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Mames Babegenush - Interview

  by Lisa Torem

published: 31 / 7 / 2022

Mames Babegenush - Interview

Double bassist Andreas Mollerhoj, saxophonist Lukas Rande, drummer Henrik Hansen, accordionist Nicolai Kornerup, flugelhornist Bo Rande and clarinetist Emil Goldschmidt are Mames Babegenush. These six versatile musicians perform Klezmer music, a unique genre that originated in Eastern Europe and has traditionally been performed at celebratory events. The Copenhagen band formed in 2004. Since that time, the sextet has been honoured with awards by both the Jewish Music Festival in Amsterdam and the Danish Music Award for Best World Album of The Year. Interestingly, although Mames Babegenush specialises in Klezmer, they have also fused this time-honoured genre with exciting contemporary beats on select original compositions. Although the band had to cancel tour dates over the past two years due to Covid-19, they are now moving full-speed ahead with their sixth album amid a flurry of tour dates. In this interview with Pennyblackmusic, saxophonist Lukas Rande has kindly offered to answer questions about band history and so much more. PB: How did the six members of your band meet? What are your musical backgrounds? Are you self-taught or classically trained? LR: We’re childhood friends, all of us. Some of us met in the Tivoli Boys Guard (marching band in the old Tivoli amusement park in the centre of Copenhagen) and some in high school. Most of the band members studied at the Rhythmic Conservatory in Copenhagen and a couple are self-taugh with diverse musical backgrounds, from classical music to folk, jazz, electronic music and pop/rock. PB: What initially attracted the band members to Klezmer music? Did any specific recordings or other working Klezmer groups influence the band’s trajectory? LR: Our clarinetist Emil was brought up with the music mostly through his dad, Henrik Goldschmidt, a wonderful classically trained oboist. So Emil was already into the music, and he gathered us for our first show twenty years ago. The energy and intensity of the music was hugely inspiring for all of us, and we spent the first five years or so getting to know the roots of the music. Back then we were very into some of the first Klezmer recordings from the 1910 and 1920s, with artists like Naftule Brandwein and Dave Tarras. PB: Under what conditions did Klezmer music flourish in Eastern European historically? LR: Some aspects of how Klezmer music evolved, traditionally speaking, are actually also some of the things that are attractive to us as a group. In the sense that Klezmer, historically speaking, has been highly influenced by the surrounding musical traditions and cultures. For us, related genres throughout Eastern Europe and North Africa have been a big influence, like Romanian, Bulgarian, Serbian and Turkish music. Plus, the fact that all of us grew up in the 1980s in Denmark, we were surrounded by pop music, jazz which has a beautiful and rich history in Copenhagen, as well as Danish and Scandinavian folk music. PB: Regarding the ‘Trentemoller’ remix: What elements did you fuse with the traditional to create this contemporary treatment? LR: We’re friends with Trentemøller, and it just made sense to ask him to do a remix of one of our songs. We did the song after having released a pretty experimental Mames album together with different vocalists and producers. So, we felt it would be fun to get Trentemøller to do a remix as a single leading into our fourth album release, giving him the files and letting him freely choose what to use and what not to use. The remix ended up being a great blend of electronic music and a pretty traditional song of ours. It has an open minded and inviting energy to it, actually very much like the video for the song, with loads of different YouTube home videos of people from around the world dancing to the music: PB: ‘La Loteria En Babelonia’ is another illuminating remix. What reactions have you got? Is this remix being played at dance clubs? LR: Yes, it has been played a lot at clubs I think… It’s a great song, which actually was the second single leading up to our fourth album. DJ Click, a French DJ we know, did this remix together with the great DJ Galletas Calientes, based in Colombia. PB: Is there an improvisational component to your music or are your arrangements fixed? LR: Much of the arrangements are open and up to each of us. Since we as a group have been together for such a long time, most of our arrangements are actually not planned or calculated. Most often when we pick up a new song, one of us presents it to the group with the melody and perhaps some harmonies. From there we find an arrangement together, and, although we most often plan out an overall form of a song, we try to keep as much as possible free and open. PB: Do you see a relationship between Klezmer and other genres? American jazz? Blues? LR: Yes, sure. Klezmer shares a lot of common ground with a lot of different genres and it’s pretty much up to who is playing it to figure out how they feel about this. PB: Regarding: ‘Fantasi for Trommer, Strygere & Harpe’: The strings play a strong role in this piece, but the arrangement begins with solo percussion and percussion remains a force. How did you balance out these colors? LR: This one actually started with our drummer improvising alone in the studio. We listened to it and decided to use all of it as the last track of the album. There was something magical about the drums that had different moods and levels, making the improvisation sound almost like a composed song. Nicolai, our accordionist, did a string arrangement for a string quartet we had worked with before based on the recorded solo, and then we invited a percussionist and a harp player to play on this track as well. PB: What are your plans for touring over the coming years? LR: To tour as much as possible. Our band is very much about live music so we really want to do this as much as possible these coming years. This year has been so great with things finally opening up after time without live music, and we’ve been able to do some of the shows that were canceled the last couple of years. We’re just about to go on our seventh tour in the US and also our first ever tour in Canada, which is very exciting. The tour takes us to the Midwest, Chicago and the East Coast plus Canada as mentioned with thirteen shows in nine states. Apart from this, we regularly tour around Europe and Scandinavia, so we are very much looking forward to touring again. PB: What can Mames Babegenush fans expect from the upcoming sixth album? LR: We finished recording this recently actually, and we’re all very happy about the music. Like our last album, we recorded it live in front of an audience, recording in the same room with all musicians set up close together doing one-takes and focusing on spontaneous live energy, presence and intimacy. The music reflects where we are as a group and also introduces a new instrument we added to the group, with our drummer Morten playing both drums and cymbalom. PB: Thank you.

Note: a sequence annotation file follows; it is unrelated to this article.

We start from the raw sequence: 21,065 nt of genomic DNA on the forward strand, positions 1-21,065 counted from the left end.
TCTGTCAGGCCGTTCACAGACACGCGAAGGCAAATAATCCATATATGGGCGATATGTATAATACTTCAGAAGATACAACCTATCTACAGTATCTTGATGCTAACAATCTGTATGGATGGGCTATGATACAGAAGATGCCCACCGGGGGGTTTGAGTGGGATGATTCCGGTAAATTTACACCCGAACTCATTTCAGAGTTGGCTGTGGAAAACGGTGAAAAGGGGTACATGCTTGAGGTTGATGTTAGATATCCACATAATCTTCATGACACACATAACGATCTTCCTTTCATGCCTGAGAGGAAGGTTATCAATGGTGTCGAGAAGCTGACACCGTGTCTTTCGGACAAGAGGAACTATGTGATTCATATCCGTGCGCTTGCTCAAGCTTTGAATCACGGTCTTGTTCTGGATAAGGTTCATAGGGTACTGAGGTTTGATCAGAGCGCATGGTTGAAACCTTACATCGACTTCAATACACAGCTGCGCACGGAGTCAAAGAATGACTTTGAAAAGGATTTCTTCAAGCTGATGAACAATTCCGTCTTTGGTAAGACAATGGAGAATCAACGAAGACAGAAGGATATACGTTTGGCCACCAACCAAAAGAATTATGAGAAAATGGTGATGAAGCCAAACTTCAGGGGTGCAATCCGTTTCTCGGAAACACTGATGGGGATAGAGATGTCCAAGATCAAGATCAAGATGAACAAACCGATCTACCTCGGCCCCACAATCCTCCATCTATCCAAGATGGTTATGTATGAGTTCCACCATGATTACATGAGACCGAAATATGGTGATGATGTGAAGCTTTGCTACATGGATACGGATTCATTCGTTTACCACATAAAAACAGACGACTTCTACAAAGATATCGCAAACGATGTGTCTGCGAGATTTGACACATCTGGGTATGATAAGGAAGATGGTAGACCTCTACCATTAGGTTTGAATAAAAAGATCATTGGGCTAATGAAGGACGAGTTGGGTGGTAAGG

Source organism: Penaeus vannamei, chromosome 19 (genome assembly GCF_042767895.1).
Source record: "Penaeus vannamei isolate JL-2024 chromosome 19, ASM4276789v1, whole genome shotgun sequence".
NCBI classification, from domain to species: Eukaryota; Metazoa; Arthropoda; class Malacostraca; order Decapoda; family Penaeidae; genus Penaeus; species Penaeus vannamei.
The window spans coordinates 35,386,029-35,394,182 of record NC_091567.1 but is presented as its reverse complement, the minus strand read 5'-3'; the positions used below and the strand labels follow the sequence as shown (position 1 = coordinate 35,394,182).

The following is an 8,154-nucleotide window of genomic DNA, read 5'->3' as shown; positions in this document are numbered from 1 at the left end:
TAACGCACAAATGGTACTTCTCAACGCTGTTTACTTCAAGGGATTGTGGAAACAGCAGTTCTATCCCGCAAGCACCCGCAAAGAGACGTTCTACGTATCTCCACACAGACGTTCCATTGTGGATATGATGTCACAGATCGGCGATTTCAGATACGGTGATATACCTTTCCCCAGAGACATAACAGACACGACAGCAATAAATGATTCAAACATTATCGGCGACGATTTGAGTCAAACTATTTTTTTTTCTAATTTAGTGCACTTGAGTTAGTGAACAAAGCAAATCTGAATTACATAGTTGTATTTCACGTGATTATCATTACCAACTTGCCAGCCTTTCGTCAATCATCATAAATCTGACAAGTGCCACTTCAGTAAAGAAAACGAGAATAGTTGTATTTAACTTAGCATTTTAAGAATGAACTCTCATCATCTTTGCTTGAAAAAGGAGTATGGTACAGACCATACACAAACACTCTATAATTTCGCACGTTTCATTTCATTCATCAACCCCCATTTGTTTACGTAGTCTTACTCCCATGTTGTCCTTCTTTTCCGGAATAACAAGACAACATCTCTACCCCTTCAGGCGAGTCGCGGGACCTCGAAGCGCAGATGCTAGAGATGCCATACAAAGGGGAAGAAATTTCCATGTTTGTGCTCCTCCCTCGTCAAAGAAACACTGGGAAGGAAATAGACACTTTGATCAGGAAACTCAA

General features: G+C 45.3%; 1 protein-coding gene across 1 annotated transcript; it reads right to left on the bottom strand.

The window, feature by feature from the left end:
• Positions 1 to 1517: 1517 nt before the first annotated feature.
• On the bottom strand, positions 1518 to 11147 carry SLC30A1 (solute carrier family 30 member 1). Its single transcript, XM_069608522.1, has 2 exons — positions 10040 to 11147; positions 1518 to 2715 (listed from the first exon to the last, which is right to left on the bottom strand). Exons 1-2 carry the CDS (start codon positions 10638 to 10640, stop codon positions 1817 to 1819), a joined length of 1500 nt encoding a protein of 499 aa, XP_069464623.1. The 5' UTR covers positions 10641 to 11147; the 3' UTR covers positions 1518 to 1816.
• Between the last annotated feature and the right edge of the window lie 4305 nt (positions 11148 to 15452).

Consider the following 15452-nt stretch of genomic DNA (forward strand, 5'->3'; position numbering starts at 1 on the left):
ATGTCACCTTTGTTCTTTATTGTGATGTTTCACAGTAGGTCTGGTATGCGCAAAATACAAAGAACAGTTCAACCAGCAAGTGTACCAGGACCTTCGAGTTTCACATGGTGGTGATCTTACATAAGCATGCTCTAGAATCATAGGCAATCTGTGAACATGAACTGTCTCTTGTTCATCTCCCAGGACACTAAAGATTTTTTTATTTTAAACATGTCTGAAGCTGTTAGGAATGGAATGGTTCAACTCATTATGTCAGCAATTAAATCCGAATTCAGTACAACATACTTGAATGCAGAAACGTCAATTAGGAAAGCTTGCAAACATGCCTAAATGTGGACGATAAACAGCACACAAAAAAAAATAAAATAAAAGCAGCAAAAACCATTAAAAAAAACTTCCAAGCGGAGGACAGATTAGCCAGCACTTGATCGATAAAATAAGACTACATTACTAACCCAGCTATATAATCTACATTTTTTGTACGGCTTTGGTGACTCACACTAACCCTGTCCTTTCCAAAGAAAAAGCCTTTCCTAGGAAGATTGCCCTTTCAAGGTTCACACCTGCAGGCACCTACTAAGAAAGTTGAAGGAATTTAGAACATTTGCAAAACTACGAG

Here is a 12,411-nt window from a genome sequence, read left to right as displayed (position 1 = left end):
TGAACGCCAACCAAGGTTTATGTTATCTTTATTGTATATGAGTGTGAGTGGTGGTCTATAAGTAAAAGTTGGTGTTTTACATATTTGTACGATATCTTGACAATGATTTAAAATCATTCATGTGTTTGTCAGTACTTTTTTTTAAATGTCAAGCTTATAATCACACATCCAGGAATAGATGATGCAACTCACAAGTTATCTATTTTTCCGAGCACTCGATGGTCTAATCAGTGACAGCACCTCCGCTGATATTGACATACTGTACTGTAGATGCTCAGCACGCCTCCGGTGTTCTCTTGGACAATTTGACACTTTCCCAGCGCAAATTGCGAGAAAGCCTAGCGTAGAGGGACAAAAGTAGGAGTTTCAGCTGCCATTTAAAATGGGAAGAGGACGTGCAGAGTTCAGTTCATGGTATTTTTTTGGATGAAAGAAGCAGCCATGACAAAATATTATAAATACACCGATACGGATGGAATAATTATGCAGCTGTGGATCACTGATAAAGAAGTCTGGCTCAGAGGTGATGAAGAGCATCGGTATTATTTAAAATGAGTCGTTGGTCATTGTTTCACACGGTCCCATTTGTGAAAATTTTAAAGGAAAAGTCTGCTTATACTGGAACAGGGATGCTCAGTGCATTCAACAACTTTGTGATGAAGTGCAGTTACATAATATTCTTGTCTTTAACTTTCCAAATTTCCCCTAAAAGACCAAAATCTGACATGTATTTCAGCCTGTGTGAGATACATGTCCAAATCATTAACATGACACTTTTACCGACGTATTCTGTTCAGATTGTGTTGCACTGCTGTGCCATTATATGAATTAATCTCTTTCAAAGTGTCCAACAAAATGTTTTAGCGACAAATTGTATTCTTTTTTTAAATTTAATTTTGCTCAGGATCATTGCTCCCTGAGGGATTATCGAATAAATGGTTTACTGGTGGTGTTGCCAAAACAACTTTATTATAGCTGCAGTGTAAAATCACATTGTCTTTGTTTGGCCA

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Mames Babegenush - Interview

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Mames Babegenush - Interview

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Copenhagen’s award-winning sextet Mames Babegenush is a Klezmer band which has put an exciting twist on this traditional genre. They’re currently touring and have recently recorded their sixth album.